Ultimately more about highlighting the culture of Nunavut than learning any life lessons, but it’s still a cute story...


Inuit author Mike (Leah’s Mustache Party, 2016) channels her northern roots in this lighthearted parable of mismatched friendship.

Ukaliq is a high-energy Arctic hare who is always up for a new adventure. Kalla is a fastidious lemming who plans ahead and prefers staying cozy at home. When Ukaliq invites Kalla out for a day of fishing he is impatient to get started. In his haste Ukaliq neglects to bring snacks and extra fuel; his impetuousness even hampers his ability to nab any nibbling char. Fortunately, Kalla is patient and thoughtful and helps guide his friend to a successful fishing expedition. Sandland’s watercolor and ink illustrations highlight the different temperaments of the friends (a grumpy Kalla, suffering the effects of Ukaliq’s boisterousness, is priceless) and bring life to the icy northern landscape. In the end it is unclear if Ukaliq has learned anything from the experience, and in fact he seems oblivious to Kalla’s impact on the ultimate success of the outing. This lack of a clear moral seems true to life, if a bit unsatisfying. Apart from this, the text assumes readers have a base knowledge of regional or Inuit terms such as “jerry can” and “qamutiik,” which can inhibit the understanding of outside readers even with context clues in the illustrations.

Ultimately more about highlighting the culture of Nunavut than learning any life lessons, but it’s still a cute story suitable for sharing . (Picture book. 4-8)

Pub Date: April 1, 2017

ISBN: 978-1-77227-135-5

Page Count: 36

Publisher: Inhabit Media

Review Posted Online: April 26, 2017

Did you like this book?

No Comments Yet

Pete’s fans might find it groovy; anyone else has plenty of other “12 Days of Christmas” variants to choose among


Pete, the cat who couldn’t care less, celebrates Christmas with his inimitable lassitude.

If it weren’t part of the title and repeated on every other page, readers unfamiliar with Pete’s shtick might have a hard time arriving at “groovy” to describe his Christmas celebration, as the expressionless cat displays not a hint of groove in Dean’s now-trademark illustrations. Nor does Pete have a great sense of scansion: “On the first day of Christmas, / Pete gave to me… / A road trip to the sea. / GROOVY!” The cat is shown at the wheel of a yellow microbus strung with garland and lights and with a star-topped tree tied to its roof. On the second day of Christmas Pete gives “me” (here depicted as a gray squirrel who gets on the bus) “2 fuzzy gloves, and a road trip to the sea. / GROOVY!” On the third day, he gives “me” (now a white cat who joins Pete and the squirrel) “3 yummy cupcakes,” etc. The “me” mentioned in the lyrics changes from day to day and gift to gift, with “4 far-out surfboards” (a frog), “5 onion rings” (crocodile), and “6 skateboards rolling” (a yellow bird that shares its skateboards with the white cat, the squirrel, the frog, and the crocodile while Pete drives on). Gifts and animals pile on until the microbus finally arrives at the seaside and readers are told yet again that it’s all “GROOVY!”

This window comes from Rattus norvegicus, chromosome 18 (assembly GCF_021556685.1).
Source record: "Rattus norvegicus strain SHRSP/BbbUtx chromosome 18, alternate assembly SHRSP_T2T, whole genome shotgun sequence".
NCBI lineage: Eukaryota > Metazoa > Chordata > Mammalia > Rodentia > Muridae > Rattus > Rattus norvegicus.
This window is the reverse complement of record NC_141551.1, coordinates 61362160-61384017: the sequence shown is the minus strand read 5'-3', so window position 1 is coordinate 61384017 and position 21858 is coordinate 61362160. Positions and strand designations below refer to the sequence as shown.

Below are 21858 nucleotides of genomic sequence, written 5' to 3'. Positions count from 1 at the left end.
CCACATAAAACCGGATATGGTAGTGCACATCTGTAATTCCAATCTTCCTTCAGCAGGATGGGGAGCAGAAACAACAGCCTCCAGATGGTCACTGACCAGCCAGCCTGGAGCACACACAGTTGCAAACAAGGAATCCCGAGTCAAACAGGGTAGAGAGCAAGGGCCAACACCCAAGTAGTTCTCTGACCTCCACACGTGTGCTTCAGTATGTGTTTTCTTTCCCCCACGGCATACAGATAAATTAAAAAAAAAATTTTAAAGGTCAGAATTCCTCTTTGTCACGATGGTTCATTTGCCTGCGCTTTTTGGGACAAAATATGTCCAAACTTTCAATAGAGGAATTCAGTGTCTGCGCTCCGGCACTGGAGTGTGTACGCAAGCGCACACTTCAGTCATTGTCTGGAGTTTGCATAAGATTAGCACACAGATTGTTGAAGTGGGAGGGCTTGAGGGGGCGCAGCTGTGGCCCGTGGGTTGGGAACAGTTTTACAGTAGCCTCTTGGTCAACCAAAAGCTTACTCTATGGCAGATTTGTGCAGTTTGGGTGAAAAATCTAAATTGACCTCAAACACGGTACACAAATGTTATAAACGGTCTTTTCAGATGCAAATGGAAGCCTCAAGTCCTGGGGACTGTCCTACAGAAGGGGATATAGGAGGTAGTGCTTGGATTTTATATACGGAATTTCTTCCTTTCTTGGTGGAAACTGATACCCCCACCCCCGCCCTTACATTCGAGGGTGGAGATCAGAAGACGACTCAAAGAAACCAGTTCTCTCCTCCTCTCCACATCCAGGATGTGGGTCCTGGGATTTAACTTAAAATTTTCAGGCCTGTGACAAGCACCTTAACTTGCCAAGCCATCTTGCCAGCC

Pete’s fans might find it groovy; anyone else has plenty of other “12 Days of Christmas” variants to choose among . (Picture book. 4-8)

Pub Date: Sept. 18, 2018

ISBN: 978-0-06-267527-9

Page Count: 48

Publisher: Harper/HarperCollins

Review Posted Online: Aug. 20, 2018

Kirkus Reviews Issue: Sept. 1, 2018

Did you like this book?

No Comments Yet

Hee haw.

Reader Votes

  • Readers Vote
  • 45

Our Verdict

  • Our Verdict
  • GET IT

  • IndieBound Bestseller


The print version of a knee-slapping cumulative ditty.

In the song, Smith meets a donkey on the road. It is three-legged, and so a “wonky donkey” that, on further examination, has but one eye and so is a “winky wonky donkey” with a taste for country music and therefore a “honky-tonky winky wonky donkey,” and so on to a final characterization as a “spunky hanky-panky cranky stinky-dinky lanky honky-tonky winky wonky donkey.” A free musical recording (of this version, anyway—the author’s website hints at an adults-only version of the song) is available from the publisher and elsewhere online. Even though the book has no included soundtrack, the sly, high-spirited, eye patch–sporting donkey that grins, winks, farts, and clumps its way through the song on a prosthetic metal hoof in Cowley’s informal watercolors supplies comical visual flourishes for the silly wordplay. Look for ready guffaws from young audiences, whether read or sung, though those attuned to disability stereotypes may find themselves wincing instead or as well.

Hee haw. (Picture book. 5-7)

Pub Date: May 1, 2010

ISBN: 978-0-545-26124-1

Page Count: 26

Publisher: Scholastic

Review Posted Online: Dec. 29, 2018

Did you like this book?